How much can you rely on the Voice of the Customer?

VoC Customer Experience Vendors Are Doing Well

A significant component of Customer Experience improvement is getting access to the voice of the customer.  A whole software based industry has sprung up to provide access to that voice; according to The Temkin Group customer experience vendors are doing rather well:  A Good Year for Customer Experience Vendors.

How much can you rely on the Voice of the Customer?

Which brings me to a key question: how much can you rely on what the customer tells you?  My experience suggests that you have to be careful with how you interpret and use the voice of the customer. Allow me to illustrate using personal examples.

During the course of writing this blog I have expressed feelings and then made claims as to what I was going to do in the future.  Did I do what I said I would do?  Lets take a look:

So on this sample of one, you can count on the voice of the customer being an accurate guide to customer behaviour (what the customer will do) only one third of the time.

Why have I continued with Sky?

When I wrote what I wrote, I meant it.  Yet when it came around to terminating the two contracts I had with Sky I found myself doing something bizarre: I terminated the SkyTV contract yet continued with the Sky Broadband.  Why is this bizarre?  Because I had a perfect experience with SkyTV.  My issue, my upset had been with Sky Broadband.  Later I signed up for SkyTV again.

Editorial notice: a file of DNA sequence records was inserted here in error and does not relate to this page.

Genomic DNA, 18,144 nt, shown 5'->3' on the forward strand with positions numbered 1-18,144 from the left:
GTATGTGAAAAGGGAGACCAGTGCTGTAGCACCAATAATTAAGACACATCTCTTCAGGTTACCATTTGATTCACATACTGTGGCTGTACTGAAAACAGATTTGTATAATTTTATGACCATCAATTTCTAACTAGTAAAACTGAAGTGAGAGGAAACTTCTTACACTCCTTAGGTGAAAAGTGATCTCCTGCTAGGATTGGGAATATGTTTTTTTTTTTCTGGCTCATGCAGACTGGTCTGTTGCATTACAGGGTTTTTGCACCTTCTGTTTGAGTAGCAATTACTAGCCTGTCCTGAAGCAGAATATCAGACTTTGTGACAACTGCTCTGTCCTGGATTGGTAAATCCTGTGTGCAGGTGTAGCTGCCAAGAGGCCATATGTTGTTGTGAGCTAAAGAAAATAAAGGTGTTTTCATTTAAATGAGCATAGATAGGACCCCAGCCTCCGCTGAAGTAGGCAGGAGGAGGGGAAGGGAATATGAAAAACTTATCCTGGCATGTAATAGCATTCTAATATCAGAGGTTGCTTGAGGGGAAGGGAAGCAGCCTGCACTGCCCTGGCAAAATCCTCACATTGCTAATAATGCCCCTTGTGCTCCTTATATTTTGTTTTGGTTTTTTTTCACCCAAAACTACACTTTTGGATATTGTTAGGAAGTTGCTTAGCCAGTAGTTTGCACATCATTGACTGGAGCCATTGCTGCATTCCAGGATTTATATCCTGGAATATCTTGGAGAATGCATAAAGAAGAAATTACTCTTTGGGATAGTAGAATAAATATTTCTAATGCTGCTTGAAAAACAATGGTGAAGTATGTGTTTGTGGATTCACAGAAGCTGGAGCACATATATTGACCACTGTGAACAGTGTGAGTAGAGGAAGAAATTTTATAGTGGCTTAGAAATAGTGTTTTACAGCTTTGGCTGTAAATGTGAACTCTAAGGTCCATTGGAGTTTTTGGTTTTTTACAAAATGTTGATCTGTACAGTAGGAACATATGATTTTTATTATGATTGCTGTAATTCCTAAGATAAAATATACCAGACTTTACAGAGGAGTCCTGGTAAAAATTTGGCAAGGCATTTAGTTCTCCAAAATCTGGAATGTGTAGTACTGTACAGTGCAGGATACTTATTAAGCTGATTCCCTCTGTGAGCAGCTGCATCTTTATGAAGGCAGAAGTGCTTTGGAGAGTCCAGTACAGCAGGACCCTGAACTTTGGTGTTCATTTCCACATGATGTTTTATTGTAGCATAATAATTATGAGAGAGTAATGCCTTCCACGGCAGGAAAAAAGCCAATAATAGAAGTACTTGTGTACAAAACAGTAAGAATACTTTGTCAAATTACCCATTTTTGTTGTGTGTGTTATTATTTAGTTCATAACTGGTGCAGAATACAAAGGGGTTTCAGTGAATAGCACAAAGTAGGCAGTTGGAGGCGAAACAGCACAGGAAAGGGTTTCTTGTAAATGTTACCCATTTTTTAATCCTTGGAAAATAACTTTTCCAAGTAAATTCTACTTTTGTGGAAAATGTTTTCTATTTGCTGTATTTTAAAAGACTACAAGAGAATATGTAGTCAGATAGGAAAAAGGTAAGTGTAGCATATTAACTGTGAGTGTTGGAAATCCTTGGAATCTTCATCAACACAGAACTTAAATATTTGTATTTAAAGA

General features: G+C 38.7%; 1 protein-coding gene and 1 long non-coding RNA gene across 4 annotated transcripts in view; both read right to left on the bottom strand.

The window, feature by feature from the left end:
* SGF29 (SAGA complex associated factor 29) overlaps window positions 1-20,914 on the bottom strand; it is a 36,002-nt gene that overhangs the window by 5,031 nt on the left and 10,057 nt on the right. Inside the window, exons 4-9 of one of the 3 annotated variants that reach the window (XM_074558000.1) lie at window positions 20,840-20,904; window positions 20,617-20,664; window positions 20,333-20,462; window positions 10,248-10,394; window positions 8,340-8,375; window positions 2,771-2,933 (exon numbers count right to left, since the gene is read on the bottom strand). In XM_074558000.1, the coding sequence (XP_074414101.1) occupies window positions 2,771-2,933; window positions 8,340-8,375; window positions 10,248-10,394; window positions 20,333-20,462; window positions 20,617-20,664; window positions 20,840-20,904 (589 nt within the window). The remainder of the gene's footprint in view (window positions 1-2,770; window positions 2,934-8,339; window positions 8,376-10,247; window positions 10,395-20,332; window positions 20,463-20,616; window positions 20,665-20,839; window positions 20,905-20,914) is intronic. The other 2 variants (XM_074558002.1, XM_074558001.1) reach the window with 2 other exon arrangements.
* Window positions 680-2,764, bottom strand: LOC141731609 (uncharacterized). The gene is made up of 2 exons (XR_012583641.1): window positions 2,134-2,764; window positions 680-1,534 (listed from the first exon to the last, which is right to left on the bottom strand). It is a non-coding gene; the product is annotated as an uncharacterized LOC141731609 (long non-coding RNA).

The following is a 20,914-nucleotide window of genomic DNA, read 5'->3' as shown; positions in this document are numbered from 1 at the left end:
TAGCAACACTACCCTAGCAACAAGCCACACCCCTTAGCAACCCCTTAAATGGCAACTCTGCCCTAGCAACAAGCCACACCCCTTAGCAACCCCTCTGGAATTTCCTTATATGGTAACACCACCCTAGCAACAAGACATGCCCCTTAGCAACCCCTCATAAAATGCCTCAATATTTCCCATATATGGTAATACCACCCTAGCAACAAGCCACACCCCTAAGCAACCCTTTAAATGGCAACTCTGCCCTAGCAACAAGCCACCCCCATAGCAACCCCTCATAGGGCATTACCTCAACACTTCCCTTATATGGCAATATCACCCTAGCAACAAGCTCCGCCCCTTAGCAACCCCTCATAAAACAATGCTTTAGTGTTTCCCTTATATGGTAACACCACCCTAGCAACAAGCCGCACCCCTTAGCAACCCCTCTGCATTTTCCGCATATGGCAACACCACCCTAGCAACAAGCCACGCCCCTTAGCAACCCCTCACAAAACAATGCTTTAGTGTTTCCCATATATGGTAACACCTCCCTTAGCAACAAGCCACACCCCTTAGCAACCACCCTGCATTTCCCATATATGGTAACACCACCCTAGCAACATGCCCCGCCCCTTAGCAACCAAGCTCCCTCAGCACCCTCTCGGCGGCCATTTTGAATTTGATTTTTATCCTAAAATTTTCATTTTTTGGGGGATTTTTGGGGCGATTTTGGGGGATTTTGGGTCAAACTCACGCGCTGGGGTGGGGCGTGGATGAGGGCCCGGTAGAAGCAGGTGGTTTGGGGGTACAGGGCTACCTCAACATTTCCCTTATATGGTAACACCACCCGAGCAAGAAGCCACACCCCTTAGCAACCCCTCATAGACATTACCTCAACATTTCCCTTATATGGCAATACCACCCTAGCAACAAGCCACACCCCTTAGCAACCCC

So why have I continued with Sky?  Because I made a poor prediction of the future.  Specifically:

  • I had not taken into account the fact that pleasing my family and keeping them happy is more important than getting back at Sky and so I ended up subscribing to SkyTV;
  • I had not realised that a part of me would not welcome the task and emotional issues (risk of it going wrong) associated with switching my broadband to a new supplier;
  • That Sky would make me an offer that was so financially attractive that it just made good sense to take it up.

Why have I continued with Ascot Chiropractic Clinic?

First, convenience.  I did not switch because it was too inconvenient to visit the Harrsion Clinic: it is out of the way whereas the Ascot Clinic is practically next door.

Second, the hassle involved in switching.  The fact is that my chiropractor had been working with me for over six months and had got to know my body, my condition, really well.  As such I did not want to have to start all over with a new chiropractor.

Why did I terminate the British Gas Homecare Agreement?

Compare to the Clinic and Sky I found it easy to terminate the British Gas Homecare Agreement.  Why?  First, the decision was entirely up to me and so I did not have to convince anyone else.  Second, it was easy to find a new supplier.

What are the lessons to be learned